Unity Gaming: Infinite Running with Oculus and Kinect

Infinite Runner – Unity 5 Using Your Body as the Controller

Hey Everyone! NEW ANNOUNCEMENT!

As you know (or are just know learning) the Unity Gaming series on this blog is stepping through how to create a 3D Infinite Runner with Oculus Integration and Kinect Controls! Here’s a video explaining about it below.

Well, there is good news. UNITY 5.2 was released! And as such I’ve decided that this series would be perfect for exporing 5.2’s new features. Thus, the series has been re-vamped for Unity 5! (Well 5.2)

This post will highlight the major changes so you can integrate Kinect and Oculus into your Project!

So let’s get coding!

Unity Changes

This section will walk through all the changes that affect the Infinite runner I’m showing you how to create. This way when you follow along with Unity Gaming Series the code will work in unity 5.2.

Visual Studio

So if you download the new Unity 5.2 you’ll now notice that Visual Studio is now included! This is perfect for development debugging and building for Windows 10.

Oculus Integration AND Windows 10

The awesome thing about Unity 5.2 is optimization for Windows 10, Oculus Rift and other VR/AR devices!

Unity5Oculus

The Code

Create Your Own

The Unity Gaming series was meant to walk you through creating an infinite runner from scratch; teaching good coding practices along the way. You can go back to the beginning with the first post: Unity Gaming: Good Practices Unity

Completed Infinite Runner Game

If you’re only curious in the Kinect and Oculus portion you can start from a completed infinite runner game. The code for the game is on my github here: Base Unity 5 Infinite Runner Game

Here are the step by step guides to integrate:

Completed Game with Oculus and Kinect

If none of those appeal to you and you want to download the whole thing. The link to the completed repo is here: Gravity Infinite Runner

Happy Coding!

-TheNappingKat

Unity Gaming: Integrating Kinect (part 3)

Kinect Skeleton in Unity

So most of this code is used from the SDK, however I will be going into a detailed explanation about how it all works. As well as how to put it into Unity.

First things First. Create a new Folder inside your Scripts folder Called KinectScripts. Now in that folder create two new scripts; one called BodyManger and the other called BodyView.

UnityScriptsOrg

BodyManager Script

First we need a BodyManager script.  This object will Mange the Kinect sensor connection and read in all the body data coming from the Kinect. Import Kinect Library with:

using Windows.Kinect;

Then we need some fields for the manager to store and the data and get sensor data.

    private KinectSensor _Sensor;
    private BodyFrameReader _Reader;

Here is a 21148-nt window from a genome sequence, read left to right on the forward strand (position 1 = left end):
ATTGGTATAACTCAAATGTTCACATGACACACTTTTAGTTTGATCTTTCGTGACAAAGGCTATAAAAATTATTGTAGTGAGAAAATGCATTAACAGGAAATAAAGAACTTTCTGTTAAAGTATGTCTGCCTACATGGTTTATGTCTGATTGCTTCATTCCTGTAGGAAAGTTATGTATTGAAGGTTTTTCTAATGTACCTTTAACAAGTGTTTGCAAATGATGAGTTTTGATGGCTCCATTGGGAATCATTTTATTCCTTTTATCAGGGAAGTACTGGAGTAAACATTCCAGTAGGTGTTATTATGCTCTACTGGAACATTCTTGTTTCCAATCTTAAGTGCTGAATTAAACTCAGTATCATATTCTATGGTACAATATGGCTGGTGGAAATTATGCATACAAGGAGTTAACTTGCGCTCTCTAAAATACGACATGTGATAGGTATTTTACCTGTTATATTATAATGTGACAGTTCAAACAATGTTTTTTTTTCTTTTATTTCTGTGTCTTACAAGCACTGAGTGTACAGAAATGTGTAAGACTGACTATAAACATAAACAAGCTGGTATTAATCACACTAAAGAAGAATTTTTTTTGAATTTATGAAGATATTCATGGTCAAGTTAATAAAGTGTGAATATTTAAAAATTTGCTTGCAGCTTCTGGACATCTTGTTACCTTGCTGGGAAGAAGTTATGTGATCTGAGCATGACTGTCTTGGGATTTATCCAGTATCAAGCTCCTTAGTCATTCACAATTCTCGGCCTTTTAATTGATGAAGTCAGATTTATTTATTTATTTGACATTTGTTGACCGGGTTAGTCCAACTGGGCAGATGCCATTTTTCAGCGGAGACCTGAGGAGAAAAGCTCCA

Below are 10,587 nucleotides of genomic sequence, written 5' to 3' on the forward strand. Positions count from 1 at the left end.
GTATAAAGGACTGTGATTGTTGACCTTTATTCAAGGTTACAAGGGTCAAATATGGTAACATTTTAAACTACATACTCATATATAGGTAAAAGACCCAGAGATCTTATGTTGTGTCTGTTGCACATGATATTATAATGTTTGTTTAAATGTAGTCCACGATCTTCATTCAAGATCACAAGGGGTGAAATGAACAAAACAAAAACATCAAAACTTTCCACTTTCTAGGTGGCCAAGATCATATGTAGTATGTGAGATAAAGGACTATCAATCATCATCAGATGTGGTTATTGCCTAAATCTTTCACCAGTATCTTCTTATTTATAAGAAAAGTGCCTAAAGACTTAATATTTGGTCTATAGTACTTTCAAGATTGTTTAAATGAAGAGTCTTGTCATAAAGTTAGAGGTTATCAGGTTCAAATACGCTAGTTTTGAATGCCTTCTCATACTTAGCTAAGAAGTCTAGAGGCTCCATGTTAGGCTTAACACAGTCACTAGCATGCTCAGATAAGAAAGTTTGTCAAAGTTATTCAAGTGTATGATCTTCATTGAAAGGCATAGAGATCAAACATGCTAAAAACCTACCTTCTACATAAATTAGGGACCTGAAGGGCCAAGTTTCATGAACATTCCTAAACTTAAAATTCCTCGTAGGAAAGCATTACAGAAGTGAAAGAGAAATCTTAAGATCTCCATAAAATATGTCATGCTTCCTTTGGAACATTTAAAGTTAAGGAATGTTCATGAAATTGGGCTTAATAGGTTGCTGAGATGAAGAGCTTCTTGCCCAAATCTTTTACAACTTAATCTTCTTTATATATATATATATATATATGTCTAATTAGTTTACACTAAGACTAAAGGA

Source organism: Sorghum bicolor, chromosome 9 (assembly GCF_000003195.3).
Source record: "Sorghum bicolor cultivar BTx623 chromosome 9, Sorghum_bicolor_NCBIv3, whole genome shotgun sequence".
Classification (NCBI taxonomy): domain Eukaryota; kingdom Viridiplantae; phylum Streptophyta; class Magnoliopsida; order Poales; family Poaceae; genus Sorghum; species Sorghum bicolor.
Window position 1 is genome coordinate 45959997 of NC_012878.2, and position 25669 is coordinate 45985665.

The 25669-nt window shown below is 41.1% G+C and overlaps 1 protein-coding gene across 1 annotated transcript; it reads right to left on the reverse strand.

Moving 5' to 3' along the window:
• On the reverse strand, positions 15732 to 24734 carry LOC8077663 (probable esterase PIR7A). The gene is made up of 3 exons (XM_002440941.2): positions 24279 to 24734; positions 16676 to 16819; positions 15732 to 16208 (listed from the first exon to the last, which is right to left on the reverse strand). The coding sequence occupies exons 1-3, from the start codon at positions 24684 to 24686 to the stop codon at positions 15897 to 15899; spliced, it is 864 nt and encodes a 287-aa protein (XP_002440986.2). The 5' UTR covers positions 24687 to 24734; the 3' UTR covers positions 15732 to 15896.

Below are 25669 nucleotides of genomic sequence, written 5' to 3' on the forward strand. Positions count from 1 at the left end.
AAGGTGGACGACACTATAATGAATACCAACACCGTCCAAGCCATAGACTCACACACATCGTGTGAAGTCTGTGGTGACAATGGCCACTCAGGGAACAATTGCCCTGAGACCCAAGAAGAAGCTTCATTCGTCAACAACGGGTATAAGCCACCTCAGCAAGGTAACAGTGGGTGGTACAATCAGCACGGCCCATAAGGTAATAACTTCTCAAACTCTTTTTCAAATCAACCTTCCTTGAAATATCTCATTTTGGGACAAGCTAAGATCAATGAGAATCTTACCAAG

private Body[] _Data = null;

    public Body[] GetData()
    {
        return _Data;
    }

Okay so now in the Start method we want to establish the connection for the Kinect.

    void Start()
    {
        _Sensor = KinectSensor.GetDefault();

        if (_Sensor != null)
        {
            _Reader = _Sensor.BodyFrameSource.OpenReader();

            if (!_Sensor.IsOpen)
            {
                _Sensor.Open();
            }
        }
    }

Now that the connection is open and reading in the data we need to store it in the Body array. We will do this every frame of the game, therefore we need to edit the Update() method.
First we check to see if the _Reader has been established and the connection has been completed. If it has we will take the last frame, the reader read in and if it’s not null, we can then check to see if the data is there.

    void Update()
    {
        if (_Reader != null)
        {
            var frame = _Reader.AcquireLatestFrame();
            if (frame != null)
            {
                if (_Data == null)
                {
                }
            }
        }
    }

We still need to get the Body data from the Senor. To do this we will need to create a new Body array with data from the Sensor.BodyFrameSource.BodyCount.
At the end the method should look like this:

    void Update()
    {
        if (_Reader != null)
        {
            var frame = _Reader.AcquireLatestFrame();
            if (frame != null)
            {
                if (_Data == null)
                {
                    _Data = new Body[_Sensor.BodyFrameSource.BodyCount];
                }
            }
        }
    }

Then we need to refresh the stream of data from the Reader. By adding the following code to manipulate the frame.

    void Update()
    {
        if (_Reader != null)
        {
            var frame = _Reader.AcquireLatestFrame();
            if (frame != null)
            {
                if (_Data == null)
                {
                    _Data = new Body[_Sensor.BodyFrameSource.BodyCount];
                }

                frame.GetAndRefreshBodyData(_Data);

                frame.Dispose();
                frame = null;
            }
        }
    }